Investors have become very bullish about the outlook for gasoline and diesel prices, accumulating some of the largest positions in both fuels for a decade as economies begin their recovery from the coronavirus crisis.
Hedge funds and other money managers purchased the equivalent of 16 million barrels in the six most important petroleum-related futures and options contracts in the week to Feb. 1, exchange and regulatory data shows.
Portfolio investors have been buyers in six of the most recent seven weeks, and last week’s purchases reversed a roughly similar volume of profit-taking the previous week.
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The most recent buying was concentrated on the fuels side, with purchases in European gas oil (+14 million barrels), U.S. diesel (+2 million) and U.S. gasoline (+5).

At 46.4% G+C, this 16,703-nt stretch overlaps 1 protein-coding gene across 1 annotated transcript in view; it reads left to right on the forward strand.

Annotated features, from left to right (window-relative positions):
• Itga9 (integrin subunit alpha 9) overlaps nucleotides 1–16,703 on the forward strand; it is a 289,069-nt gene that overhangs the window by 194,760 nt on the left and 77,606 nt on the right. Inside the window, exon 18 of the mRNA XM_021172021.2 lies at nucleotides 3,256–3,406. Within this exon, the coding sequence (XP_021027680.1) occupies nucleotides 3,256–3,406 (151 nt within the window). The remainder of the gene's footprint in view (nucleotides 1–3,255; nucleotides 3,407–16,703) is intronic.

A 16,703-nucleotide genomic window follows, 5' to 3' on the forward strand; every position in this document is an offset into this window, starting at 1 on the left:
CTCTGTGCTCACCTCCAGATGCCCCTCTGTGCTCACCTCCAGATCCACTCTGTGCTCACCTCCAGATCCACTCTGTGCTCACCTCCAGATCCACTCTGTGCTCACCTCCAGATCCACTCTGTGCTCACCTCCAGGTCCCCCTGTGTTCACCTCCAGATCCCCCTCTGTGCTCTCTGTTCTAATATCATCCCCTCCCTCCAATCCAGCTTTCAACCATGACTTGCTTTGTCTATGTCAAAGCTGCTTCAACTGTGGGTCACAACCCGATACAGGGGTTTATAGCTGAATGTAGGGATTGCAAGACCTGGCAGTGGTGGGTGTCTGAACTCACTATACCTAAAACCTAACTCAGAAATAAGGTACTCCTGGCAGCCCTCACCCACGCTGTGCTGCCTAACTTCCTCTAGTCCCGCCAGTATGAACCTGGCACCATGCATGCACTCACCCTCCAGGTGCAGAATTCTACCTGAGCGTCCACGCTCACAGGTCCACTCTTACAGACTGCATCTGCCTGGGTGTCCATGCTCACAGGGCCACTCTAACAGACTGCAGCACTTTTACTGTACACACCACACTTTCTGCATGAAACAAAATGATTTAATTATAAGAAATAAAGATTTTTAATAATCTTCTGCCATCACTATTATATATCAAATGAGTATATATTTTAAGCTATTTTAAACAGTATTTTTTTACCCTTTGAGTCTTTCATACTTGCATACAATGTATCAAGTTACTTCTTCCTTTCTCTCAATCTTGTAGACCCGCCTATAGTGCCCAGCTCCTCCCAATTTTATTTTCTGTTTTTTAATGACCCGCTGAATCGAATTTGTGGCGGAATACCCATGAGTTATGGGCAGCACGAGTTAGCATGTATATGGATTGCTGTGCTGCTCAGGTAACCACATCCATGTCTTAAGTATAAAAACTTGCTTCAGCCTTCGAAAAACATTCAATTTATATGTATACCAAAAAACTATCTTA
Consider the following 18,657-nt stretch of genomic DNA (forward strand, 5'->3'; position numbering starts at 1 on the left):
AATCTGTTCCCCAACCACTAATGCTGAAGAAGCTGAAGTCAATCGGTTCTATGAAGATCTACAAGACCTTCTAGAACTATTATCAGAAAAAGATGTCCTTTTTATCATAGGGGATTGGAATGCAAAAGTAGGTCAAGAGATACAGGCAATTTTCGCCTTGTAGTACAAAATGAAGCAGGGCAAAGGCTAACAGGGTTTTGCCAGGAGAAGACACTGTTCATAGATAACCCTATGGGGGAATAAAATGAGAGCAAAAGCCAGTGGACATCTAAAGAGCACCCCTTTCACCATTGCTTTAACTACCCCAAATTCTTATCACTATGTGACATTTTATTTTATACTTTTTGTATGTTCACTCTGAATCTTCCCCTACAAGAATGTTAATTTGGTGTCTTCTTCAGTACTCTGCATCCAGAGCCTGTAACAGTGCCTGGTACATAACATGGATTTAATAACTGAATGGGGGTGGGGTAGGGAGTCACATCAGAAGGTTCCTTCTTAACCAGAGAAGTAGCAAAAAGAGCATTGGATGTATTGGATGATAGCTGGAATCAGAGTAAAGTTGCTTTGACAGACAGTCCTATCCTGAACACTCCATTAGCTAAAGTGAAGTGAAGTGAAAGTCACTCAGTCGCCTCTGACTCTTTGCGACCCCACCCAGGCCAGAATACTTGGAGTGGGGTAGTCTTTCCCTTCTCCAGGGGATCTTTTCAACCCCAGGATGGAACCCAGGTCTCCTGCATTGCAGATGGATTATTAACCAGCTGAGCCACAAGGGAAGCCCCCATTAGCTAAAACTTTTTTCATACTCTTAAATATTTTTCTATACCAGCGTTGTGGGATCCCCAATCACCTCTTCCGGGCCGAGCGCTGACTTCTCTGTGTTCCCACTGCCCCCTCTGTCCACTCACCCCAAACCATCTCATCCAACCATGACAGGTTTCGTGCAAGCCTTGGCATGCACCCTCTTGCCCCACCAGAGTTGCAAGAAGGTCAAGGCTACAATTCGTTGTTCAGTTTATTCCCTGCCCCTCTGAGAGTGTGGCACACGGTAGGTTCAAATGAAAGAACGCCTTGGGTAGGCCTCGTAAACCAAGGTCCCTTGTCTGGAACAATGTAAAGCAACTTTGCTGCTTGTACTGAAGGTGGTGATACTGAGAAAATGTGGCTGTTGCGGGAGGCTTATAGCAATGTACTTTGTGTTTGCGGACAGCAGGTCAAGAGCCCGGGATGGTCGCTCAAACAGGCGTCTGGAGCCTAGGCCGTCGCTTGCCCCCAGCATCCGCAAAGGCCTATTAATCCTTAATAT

On the crude side, however, purchases of NYMEX and ICE WTI (+7 million barrels) were more than offset by sales of Brent (-13 million).
Fund managers have amassed a net position in the three fuels contracts totalling 225 million barrels (88th percentile for all weeks since 2013), up from 136 million barrels (59th percentile) on Dec. 14.
While U.S. gasoline inventories are in line with the pre-pandemic five-year seasonal average, distillate stocks are 26 million barrels (17%) below the average for 2015-2019.
Crude Processing Is Up
Rebuilding distillate stocks to more comfortable levels implies faster than normal crude processing rates at refineries and downstream equipment configured to maximize the yield of middle distillates at the expense of light ones.
Reversing the distillate shortage will therefore boost crude consumption, restrict the available supply of gasoline over the next few months and lift prices across the entire complex.
Fund managers hold a long-short ratio in middle distillates of almost 6:1 (83rd percentile) but more than 14:1 in gasoline (92nd percentile), illustrating how the distillate shortfall threatens to spill over into other fuels.
John Kemp is a Reuters market analyst. The views expressed are his own.
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